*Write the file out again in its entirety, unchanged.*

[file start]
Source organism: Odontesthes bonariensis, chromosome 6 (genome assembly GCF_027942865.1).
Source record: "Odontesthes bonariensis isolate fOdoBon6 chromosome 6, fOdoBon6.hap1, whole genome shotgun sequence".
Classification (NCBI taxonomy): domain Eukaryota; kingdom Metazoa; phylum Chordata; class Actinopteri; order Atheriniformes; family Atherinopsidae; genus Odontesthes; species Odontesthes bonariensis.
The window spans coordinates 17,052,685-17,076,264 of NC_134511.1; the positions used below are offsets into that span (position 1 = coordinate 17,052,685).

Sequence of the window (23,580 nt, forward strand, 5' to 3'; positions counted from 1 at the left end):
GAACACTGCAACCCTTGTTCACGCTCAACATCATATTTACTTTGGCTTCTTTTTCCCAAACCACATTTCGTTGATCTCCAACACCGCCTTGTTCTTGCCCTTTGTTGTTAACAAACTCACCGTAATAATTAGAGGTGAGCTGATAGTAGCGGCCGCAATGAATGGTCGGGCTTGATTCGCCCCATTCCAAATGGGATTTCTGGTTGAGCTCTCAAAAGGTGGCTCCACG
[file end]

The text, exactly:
Source organism: Odontesthes bonariensis, chromosome 6 (genome assembly GCF_027942865.1).
Source record: "Odontesthes bonariensis isolate fOdoBon6 chromosome 6, fOdoBon6.hap1, whole genome shotgun sequence".
Classification (NCBI taxonomy): domain Eukaryota; kingdom Metazoa; phylum Chordata; class Actinopteri; order Atheriniformes; family Atherinopsidae; genus Odontesthes; species Odontesthes bonariensis.
The window spans coordinates 17,052,685-17,076,264 of NC_134511.1; the positions used below are offsets into that span (position 1 = coordinate 17,052,685).

Sequence of the window (23,580 nt, forward strand, 5' to 3'; positions counted from 1 at the left end):
GAACACTGCAACCCTTGTTCACGCTCAACATCATATTTACTTTGGCTTCTTTTTCCCAAACCACATTTCGTTGATCTCCAACACCGCCTTGTTCTTGCCCTTTGTTGTTAACAAACTCACCGTAATAATTAGAGGTGAGCTGATAGTAGCGGCCGCAATGAATGGTCGGGCTTGATTCGCCCCATTCCAAATGGGATTTCTGGTTGAGCTCTCAAAAGGTGGCTCCACG